'A Guide to Berlin” is the name of a short story written by Vladimir Nabokov in 1925, when he was a young man of 26, living in Berlin.
'A group of six international travellers, two Italians, two Japanese, an American and an Australian, meet in empty apartments in Berlin to share stories and memories. Each is enthralled in some way to the work of Vladimir Nabokov, and each is finding their way in deep winter in a haunted city. A moment of devastating violence shatters the group, and changes the direction of everyone's story.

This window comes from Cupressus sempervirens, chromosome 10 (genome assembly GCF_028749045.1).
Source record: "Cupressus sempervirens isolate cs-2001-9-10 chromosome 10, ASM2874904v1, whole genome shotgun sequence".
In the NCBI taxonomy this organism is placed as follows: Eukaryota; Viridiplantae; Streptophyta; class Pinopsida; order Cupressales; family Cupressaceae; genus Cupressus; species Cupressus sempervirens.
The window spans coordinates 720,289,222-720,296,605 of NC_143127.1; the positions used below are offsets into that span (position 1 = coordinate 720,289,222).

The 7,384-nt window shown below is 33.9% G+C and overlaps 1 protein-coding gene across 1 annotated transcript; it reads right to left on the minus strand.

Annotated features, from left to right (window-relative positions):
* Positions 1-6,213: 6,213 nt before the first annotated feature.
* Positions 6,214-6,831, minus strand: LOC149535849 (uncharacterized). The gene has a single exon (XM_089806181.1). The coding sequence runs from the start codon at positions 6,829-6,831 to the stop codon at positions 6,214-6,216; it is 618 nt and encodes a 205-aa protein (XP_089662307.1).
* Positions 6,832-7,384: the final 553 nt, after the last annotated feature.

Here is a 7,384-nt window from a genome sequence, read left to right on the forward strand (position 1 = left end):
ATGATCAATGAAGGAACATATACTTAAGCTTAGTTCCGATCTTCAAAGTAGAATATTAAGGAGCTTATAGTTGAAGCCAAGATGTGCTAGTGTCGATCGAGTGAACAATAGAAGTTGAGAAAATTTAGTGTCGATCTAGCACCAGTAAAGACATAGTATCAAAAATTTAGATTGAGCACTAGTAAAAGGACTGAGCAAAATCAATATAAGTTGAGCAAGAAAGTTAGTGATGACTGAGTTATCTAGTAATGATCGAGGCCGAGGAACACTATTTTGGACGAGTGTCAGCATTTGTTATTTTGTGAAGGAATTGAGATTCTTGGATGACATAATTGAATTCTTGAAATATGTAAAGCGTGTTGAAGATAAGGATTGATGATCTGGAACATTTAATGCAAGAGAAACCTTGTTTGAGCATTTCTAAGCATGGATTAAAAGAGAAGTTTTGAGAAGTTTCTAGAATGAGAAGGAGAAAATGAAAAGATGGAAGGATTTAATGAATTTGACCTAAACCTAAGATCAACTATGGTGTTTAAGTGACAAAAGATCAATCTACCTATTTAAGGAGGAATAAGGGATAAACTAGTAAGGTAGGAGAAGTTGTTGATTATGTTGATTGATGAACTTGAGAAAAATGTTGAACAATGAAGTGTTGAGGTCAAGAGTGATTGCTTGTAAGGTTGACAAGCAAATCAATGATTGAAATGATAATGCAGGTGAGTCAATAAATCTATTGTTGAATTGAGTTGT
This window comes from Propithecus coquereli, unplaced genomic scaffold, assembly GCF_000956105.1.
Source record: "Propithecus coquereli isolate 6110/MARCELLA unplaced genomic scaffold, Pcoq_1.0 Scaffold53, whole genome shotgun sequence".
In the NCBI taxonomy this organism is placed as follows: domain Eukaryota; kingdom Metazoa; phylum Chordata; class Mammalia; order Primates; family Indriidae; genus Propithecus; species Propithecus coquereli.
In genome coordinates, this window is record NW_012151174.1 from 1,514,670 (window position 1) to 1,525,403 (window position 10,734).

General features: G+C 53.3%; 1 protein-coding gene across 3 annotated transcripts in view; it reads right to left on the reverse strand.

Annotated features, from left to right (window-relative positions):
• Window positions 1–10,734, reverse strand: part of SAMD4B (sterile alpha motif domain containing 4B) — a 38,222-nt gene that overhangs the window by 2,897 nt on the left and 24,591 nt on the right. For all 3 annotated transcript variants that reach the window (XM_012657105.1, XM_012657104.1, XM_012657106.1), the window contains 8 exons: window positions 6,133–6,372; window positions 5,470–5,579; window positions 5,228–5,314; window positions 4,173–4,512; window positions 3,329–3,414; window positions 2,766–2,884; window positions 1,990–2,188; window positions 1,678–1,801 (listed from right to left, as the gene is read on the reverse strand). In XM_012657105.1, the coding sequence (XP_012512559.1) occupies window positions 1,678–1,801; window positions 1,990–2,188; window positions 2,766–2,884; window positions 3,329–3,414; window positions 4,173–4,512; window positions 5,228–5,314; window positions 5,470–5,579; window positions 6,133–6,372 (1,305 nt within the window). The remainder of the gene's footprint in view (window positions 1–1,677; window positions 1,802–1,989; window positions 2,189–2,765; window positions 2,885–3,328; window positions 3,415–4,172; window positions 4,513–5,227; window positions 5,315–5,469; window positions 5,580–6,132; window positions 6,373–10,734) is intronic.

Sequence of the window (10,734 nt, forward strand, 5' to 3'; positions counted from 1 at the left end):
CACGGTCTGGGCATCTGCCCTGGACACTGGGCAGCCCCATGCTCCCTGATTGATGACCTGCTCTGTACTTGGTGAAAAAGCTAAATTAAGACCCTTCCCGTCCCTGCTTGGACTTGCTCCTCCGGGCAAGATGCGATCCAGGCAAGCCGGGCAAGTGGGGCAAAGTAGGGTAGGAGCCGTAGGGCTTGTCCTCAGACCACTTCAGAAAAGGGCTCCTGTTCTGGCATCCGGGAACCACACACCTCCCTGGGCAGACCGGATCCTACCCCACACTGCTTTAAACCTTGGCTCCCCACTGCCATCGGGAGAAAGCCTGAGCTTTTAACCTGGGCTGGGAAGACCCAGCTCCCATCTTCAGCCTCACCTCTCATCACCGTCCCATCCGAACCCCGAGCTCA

'Brave and brilliant, A Guide to Berlin traces the strength and fragility of our connections through biographies and secrets. ' (Publication summary)
'“The past is a foreign country,” as L. P. Hartley once famously wrote, and Gail Jones’s novel A Guide to Berlin suggests that Hartley’s famous dictum can also be inverted: that we see foreign countries mainly through the prism of the past and that to travel to another country is thus to immerse oneself in history. Certainly, the lonely expatriates who make up Jones’s cast seem more at home in the past than in the present.' (Introduction)